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Thursday, August 21, 2014 
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+ Donato Wharton - Body Isolations
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+ Calexico - Garden Ruin (Review #2)
+ Calexico - Garden Ruin (Review #1)
+ The Flaming Lips - At War With The Mystics
+ The Glass Family - Sleep Inside This Wheel
+ Various Artists - Songs For Sixty Five Roses
+ The Fiery Furnaces - Bitter Tea
+ Motorpsycho - Black Hole/Blank Canvas
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+ Sondre Lerche And The Faces Down Quartet - Duper Sessions
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Sally Timms
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In The World Of Him
Touch And Go
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One could be forgiven for hearing the title of this album and thinking that it might be Sally Timms' foray into gospel music. The visual evidence provided by its cover, however, tells a whole different story, from the lower-case "him" to the cover photo of Timms, dolled up in high heels and a short, short dress, sitting on the edge of a hotel-room bed, silk sheets asunder and a shut suitcase visible in the back corner of the shot. This is an album by and about men, that 49 percent or so of the population that wrote all but one of these songs, with Timms giving voice to their thoughts and feelings.

And what a voice it is that Timms brings, able to switch from honey sweet to stiletto sharp on the drop of a dime. Would that the material she chose for In the World of Him were a match for it, but she relies too much on the fellows you might expect, from her fellow Mekon Jon Langford (who had a part in writing a full one-third of this too-brief album's nine tracks) to indie warhorses Ryan Adams and Mark Eitzel.

Langford's "Sentimental Marching Song" kicks the record off on a minimalist note, percussive laptop-generated sounds making for a surprisingly aggressive complement to Timms' soft, breathy tones, the singer underplaying things perfectly, especially on the very sad "he needs a little love at closing time" bit at the end. But the sense that Timms may be up to something new on this record is instantly waylaid with the next track, a solo version of a Mekons track she already sang lead on, the wartime tale "Corporal Chalkie," with bandmates Langford and Tom Greenhalgh making cameos to further increase the "why (is this song on this album)?" factor.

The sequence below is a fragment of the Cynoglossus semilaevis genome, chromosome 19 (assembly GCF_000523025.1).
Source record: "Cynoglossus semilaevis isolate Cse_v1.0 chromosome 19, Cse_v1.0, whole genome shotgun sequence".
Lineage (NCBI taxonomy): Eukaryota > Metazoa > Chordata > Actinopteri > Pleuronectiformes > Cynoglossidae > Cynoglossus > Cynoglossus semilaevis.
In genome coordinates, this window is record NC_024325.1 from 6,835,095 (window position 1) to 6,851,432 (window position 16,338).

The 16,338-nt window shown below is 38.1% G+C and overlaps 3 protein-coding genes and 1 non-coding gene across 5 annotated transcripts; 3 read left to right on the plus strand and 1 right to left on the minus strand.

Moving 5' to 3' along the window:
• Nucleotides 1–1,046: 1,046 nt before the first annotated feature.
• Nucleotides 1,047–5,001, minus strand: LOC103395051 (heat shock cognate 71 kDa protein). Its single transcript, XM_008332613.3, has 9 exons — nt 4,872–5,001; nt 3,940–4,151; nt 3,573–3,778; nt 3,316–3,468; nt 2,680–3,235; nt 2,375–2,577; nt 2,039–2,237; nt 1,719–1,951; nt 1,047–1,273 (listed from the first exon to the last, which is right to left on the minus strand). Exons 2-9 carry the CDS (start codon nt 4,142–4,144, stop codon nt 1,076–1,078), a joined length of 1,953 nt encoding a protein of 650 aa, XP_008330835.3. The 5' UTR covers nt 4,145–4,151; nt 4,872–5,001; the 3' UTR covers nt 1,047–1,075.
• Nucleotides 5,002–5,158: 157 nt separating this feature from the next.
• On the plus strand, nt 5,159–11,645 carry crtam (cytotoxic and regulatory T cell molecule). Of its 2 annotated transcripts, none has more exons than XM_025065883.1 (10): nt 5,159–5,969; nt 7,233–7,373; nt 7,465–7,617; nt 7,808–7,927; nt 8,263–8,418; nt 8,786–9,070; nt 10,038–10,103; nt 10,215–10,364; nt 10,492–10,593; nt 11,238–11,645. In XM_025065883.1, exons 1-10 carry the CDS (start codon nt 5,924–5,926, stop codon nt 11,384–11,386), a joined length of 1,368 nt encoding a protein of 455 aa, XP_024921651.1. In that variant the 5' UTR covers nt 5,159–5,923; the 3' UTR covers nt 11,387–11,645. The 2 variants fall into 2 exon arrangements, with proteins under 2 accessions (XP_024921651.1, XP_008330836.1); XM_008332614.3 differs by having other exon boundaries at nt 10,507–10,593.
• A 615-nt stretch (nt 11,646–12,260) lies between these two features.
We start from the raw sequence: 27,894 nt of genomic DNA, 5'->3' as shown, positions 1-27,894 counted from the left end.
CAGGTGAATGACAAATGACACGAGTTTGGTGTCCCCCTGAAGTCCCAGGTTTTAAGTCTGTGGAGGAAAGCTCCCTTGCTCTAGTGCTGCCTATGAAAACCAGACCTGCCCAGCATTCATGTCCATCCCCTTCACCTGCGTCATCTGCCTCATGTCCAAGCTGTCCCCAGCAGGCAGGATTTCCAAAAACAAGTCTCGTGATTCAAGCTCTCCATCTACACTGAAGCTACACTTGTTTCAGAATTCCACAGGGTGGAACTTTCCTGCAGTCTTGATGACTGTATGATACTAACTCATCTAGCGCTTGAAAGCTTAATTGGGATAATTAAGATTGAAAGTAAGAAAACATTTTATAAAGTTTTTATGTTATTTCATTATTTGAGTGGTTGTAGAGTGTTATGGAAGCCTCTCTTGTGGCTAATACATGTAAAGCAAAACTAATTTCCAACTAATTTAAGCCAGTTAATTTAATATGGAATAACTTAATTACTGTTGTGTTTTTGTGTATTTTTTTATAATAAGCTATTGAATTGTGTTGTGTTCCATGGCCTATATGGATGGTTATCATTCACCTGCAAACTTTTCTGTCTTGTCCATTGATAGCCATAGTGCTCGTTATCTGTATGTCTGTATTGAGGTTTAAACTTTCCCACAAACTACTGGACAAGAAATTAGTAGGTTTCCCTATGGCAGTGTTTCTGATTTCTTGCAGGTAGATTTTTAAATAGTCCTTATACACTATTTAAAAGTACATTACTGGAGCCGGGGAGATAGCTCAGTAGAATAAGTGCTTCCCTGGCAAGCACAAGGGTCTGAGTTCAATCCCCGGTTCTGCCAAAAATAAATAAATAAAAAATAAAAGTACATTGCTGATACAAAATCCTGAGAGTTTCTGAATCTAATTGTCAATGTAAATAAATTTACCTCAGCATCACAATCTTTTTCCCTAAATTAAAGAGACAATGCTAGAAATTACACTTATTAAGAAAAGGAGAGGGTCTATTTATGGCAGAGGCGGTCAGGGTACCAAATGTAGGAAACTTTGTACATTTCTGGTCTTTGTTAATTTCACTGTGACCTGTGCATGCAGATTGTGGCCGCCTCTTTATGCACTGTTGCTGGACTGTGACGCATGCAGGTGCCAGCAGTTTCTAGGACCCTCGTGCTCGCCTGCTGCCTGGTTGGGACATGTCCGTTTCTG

As for the other superstar composers helping out here, the Eitzel and Adams songs Timms covers here are merely average. Eitzel's ironically titled "God's Eternal Love" fares the better of the two, creepy bits like "Your death is only the key to their future and your children are just pigs they will roast" reminding us of the sacrifices being made in today's Holy Wars, Timms' sinister whisper and the droning backing making for one terrifying track for believers and nonbelievers alike. The more straightforward, Ryans-penned "Fools We Are As Men" is a rather gender-neutral lament about love lost that, while serviceable enough, hardly seems consistent with what Timms is trying to do here.

The one unqualified success to be found on In the World of Him is Kevin Coyne's "I'm Just a Man." Written back in the late 1970s, the song brilliantly portrays the confusion and craziness of love in a post-feminist world over Willie B's staggering beat and Johnny Dowd's slide guitar. Looking for a straightforward love song? This ain't it, what with rambling bits like "It's not that I even want to marry you/ Because marrying you would mean/ That I have to chain you not choose you/ Chain you not choose you" interrupting the more simple declarations of love that crop up throughout this little gem. Astounding!

But while a nine-track, 30-minute-long album rarely begs for editing, what Timms has assembled here might have made better sense as an EP, beginning with the elimination of the Mekons/Langford songs. Part of this is for purely consumerist reasons: we know how Sally sounds doing Mekons material (indeed, we can hear her doing two of these songs elsewhere), and want to hear more of her giving voice to others' tunes. But in terms of sonics, too, this would have removed the two glitchy, programming-heavy tracks while enhancing the magnificent rhythmic textures that are found throughout these other recordings.

To Sally Timms, the male mind and heart present a puzzle. But in trying to make sense of them through these interpretations, she herself becomes more, rather than less, enigmatic.  


by Steve Gozdecki




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